real life

The one heartbreaking thing people report seeing on their deathbed.


Last week, hospice chaplain Kerry Egan was interviewed on NPR’s Fresh Air about what it’s like working with people who are in the process of dying.

Egan spoke about counselling people to calmly accept their own mortality, how most people are less afraid of death than we might assume, and why as a culture we need to place less emphasis on a dying person’s last words.

But the most fascinating part of the interview was a discussion about what people commonly report seeing during their final days.

“It’s really common for people who are dying to see their mothers,” Egan explained. “It’s not a necessary step, everybody doesn’t experience it, but it happens a lot… They come to them, they wave at them, sometimes they talk to them, and it’s really, really comforting to people.”

"It's really common for people who are dying to see their mothers." Image via iStock.

Egan is referring to deathbed visions, which are indeed a widely cited phenomenon.


Medical professionals believe they are likely caused by a lack of oxygen to the brain, or a side effect of strong medications.

Dr. Erlendur Haraldsson, a professor of psychology at the University of Iceland, interviewed 700 physicians and nurses about what their patients had reported while on their deathbed.

In the days before their death, many reported seeing "deceased friends or family members who said they were there to help them pass to the afterlife." Most patients found the visions comforting, and had their fears dissipated after such a visit.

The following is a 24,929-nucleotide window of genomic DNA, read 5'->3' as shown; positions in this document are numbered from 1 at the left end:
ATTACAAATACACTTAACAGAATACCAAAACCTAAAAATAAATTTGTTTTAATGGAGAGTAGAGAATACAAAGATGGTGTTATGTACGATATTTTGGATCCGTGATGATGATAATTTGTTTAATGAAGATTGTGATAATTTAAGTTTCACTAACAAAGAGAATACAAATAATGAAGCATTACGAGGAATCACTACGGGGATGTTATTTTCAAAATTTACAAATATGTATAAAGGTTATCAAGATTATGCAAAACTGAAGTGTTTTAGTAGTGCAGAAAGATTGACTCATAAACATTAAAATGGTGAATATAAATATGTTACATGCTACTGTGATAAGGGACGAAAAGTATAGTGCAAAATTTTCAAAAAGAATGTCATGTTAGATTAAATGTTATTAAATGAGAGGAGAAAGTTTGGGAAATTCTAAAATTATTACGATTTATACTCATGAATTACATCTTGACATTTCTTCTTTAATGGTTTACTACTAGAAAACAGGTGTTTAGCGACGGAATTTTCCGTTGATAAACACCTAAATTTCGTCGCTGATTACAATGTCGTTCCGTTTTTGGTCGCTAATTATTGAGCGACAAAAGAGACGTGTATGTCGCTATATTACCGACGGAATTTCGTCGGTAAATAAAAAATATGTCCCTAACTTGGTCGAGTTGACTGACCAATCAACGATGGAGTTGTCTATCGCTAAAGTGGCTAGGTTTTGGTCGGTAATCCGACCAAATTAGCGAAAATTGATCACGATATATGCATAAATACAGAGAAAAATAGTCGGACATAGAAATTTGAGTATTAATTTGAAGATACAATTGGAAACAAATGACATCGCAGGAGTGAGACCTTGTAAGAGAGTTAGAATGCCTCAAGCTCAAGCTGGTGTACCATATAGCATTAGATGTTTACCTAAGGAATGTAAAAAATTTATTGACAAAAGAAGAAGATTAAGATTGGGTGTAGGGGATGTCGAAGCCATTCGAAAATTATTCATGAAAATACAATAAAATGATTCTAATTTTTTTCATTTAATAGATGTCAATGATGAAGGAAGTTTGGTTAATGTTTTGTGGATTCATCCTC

In an interview with The Epoch TimesHaraldsson said “technically speaking, they were or are hallucinations,” which are defined as visions "not seen by others".  But it's important to acknowledge that they are also extremely realistic, and interestingly, they seem to be "clear, rational, and surprisingly uniform."

Andrew Denton talks to Mia Freedman about dying with dignity. Post continues below.

Haraldsson discovered that regardless of cultural influences or the types of medications one was administered, the visions remained consistent. They always involve real people that the patient knew and has deceased.

Like Haraldsson, Egan is not concerned with whether or not the visions reported are 'real'. “You know, I’ve come to this place where I don’t know and I’m okay with that,” she told Gross. “I think there are going to be a lot of things in life, whether you’ve experienced them yet or not, that we cannot fully understand, that we can’t fully make meaning of — we can try, and that at some point, you have to be okay saying, ‘I don’t know that I really know what that means, but it’s part of my experience and I need to accept it.’”

Perhaps, in our final moments, when we feel profoundly alone, there is something comforting about having our mum right by our side.